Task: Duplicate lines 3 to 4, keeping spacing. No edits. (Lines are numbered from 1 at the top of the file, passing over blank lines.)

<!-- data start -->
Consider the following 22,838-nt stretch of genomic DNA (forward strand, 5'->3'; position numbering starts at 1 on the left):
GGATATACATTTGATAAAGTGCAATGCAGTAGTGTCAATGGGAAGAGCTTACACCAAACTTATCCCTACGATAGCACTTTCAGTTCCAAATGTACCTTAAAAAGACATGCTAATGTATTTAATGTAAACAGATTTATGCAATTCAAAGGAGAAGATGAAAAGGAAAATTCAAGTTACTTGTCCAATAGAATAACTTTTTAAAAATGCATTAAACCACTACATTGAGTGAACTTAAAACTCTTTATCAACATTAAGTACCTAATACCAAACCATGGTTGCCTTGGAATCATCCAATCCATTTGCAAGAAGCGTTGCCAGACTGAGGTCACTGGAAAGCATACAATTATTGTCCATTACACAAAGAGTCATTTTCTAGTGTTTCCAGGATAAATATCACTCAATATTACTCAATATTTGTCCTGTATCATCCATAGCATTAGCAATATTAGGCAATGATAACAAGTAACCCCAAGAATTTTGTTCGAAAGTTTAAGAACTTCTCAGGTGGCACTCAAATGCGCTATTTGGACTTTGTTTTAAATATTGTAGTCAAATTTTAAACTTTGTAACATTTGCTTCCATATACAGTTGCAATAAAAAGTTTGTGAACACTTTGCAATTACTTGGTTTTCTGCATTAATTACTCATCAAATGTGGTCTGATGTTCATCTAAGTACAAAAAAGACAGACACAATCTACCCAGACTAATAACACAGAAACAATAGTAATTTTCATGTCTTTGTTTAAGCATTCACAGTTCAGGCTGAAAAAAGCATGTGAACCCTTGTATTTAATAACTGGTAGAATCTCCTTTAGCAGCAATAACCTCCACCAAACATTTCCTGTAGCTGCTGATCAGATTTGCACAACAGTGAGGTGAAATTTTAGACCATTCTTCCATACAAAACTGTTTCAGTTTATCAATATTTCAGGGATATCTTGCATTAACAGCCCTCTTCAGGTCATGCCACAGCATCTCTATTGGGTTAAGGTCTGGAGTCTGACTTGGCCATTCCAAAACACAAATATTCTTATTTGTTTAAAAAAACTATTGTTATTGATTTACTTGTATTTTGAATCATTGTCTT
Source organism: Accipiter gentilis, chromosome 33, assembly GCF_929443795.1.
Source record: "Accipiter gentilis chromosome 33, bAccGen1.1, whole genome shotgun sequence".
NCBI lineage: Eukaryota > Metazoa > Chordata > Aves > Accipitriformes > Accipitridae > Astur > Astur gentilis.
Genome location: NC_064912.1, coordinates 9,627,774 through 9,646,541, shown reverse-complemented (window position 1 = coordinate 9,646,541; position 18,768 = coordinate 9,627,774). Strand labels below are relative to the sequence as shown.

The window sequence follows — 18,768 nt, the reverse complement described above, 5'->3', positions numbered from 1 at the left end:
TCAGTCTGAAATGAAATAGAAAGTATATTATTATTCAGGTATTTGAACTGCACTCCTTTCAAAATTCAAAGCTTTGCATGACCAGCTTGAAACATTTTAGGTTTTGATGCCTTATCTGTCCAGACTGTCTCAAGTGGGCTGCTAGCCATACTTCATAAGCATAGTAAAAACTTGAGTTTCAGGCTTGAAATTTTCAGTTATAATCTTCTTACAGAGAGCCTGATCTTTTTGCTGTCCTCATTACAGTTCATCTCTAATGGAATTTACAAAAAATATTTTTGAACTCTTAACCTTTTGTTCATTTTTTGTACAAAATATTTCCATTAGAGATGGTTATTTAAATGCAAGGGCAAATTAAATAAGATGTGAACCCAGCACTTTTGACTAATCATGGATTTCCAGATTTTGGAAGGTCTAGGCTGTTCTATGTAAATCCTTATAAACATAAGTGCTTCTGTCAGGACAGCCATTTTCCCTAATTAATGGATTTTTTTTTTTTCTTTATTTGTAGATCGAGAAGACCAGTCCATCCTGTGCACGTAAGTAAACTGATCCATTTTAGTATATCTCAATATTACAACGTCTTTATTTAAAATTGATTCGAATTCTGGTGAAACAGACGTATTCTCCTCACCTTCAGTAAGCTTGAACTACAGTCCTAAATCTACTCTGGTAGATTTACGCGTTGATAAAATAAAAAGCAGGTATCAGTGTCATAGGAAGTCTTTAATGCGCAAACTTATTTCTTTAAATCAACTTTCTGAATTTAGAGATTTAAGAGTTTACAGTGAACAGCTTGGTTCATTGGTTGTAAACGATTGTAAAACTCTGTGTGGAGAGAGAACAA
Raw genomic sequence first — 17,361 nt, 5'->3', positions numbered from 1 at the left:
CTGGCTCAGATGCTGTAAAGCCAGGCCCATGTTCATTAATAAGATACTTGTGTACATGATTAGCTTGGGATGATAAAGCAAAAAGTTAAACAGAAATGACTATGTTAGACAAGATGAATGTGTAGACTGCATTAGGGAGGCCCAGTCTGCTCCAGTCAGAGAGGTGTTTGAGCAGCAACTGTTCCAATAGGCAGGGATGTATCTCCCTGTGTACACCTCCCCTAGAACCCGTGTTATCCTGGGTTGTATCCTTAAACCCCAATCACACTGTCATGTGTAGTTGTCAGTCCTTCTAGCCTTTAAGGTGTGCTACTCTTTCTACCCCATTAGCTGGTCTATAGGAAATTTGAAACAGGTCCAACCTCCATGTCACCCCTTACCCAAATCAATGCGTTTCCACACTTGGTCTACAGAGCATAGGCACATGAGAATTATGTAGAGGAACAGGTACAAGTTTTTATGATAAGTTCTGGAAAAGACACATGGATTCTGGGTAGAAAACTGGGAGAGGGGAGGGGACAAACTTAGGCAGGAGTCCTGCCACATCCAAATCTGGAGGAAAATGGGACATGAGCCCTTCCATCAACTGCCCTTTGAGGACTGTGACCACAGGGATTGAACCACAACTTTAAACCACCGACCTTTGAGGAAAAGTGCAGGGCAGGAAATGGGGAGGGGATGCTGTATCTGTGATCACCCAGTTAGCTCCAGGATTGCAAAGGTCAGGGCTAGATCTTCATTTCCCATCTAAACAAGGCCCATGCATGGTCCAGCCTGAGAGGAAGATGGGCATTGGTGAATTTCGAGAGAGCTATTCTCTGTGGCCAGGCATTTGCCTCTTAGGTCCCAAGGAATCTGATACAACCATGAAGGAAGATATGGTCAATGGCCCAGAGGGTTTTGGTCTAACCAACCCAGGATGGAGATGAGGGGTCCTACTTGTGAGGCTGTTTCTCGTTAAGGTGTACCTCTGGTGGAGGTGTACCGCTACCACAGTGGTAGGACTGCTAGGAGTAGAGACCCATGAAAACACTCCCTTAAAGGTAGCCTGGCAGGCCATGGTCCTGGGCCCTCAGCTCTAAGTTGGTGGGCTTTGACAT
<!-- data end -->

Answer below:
Source organism: Accipiter gentilis, chromosome 33, assembly GCF_929443795.1.
Source record: "Accipiter gentilis chromosome 33, bAccGen1.1, whole genome shotgun sequence".